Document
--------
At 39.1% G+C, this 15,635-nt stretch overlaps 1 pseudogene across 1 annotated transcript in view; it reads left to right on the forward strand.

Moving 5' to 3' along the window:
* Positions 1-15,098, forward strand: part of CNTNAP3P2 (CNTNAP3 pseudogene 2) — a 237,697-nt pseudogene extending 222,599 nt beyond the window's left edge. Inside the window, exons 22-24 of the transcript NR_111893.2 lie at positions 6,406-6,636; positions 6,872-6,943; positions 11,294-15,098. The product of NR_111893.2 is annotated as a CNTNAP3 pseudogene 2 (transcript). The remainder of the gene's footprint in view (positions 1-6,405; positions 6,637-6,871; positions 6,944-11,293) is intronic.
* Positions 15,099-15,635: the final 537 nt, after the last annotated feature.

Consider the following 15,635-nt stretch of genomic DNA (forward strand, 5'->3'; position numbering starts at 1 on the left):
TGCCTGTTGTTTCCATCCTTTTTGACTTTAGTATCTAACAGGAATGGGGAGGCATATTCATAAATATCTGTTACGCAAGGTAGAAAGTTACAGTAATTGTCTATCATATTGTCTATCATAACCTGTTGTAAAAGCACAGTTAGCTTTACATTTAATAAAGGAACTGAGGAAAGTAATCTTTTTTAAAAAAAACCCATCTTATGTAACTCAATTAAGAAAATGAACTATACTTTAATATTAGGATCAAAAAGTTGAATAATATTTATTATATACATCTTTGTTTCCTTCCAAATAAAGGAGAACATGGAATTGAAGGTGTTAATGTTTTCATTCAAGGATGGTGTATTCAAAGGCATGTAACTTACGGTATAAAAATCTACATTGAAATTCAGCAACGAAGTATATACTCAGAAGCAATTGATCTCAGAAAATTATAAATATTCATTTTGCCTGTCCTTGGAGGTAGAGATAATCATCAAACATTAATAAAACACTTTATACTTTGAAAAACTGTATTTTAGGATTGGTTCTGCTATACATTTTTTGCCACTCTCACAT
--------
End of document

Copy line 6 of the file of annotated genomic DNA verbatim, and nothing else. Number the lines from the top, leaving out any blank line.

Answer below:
TGCCTGTTGTTTCCATCCTTTTTGACTTTAGTATCTAACAGGAATGGGGAGGCATATTCATAAATATCTGTTACGCAAGGTAGAAAGTTACAGTAATTGTCTATCATATTGTCTATCATAACCTGTTGTAAAAGCACAGTTAGCTTTACATTTAATAAAGGAACTGAGGAAAGTAATCTTTTTTAAAAAAAACCCATCTTATGTAACTCAATTAAGAAAATGAACTATACTTTAATATTAGGATCAAAAAGTTGAATAATATTTATTATATACATCTTTGTTTCCTTCCAAATAAAGGAGAACATGGAATTGAAGGTGTTAATGTTTTCATTCAAGGATGGTGTATTCAAAGGCATGTAACTTACGGTATAAAAATCTACATTGAAATTCAGCAACGAAGTATATACTCAGAAGCAATTGATCTCAGAAAATTATAAATATTCATTTTGCCTGTCCTTGGAGGTAGAGATAATCATCAAACATTAATAAAACACTTTATACTTTGAAAAACTGTATTTTAGGATTGGTTCTGCTATACATTTTTTGCCACTCTCACAT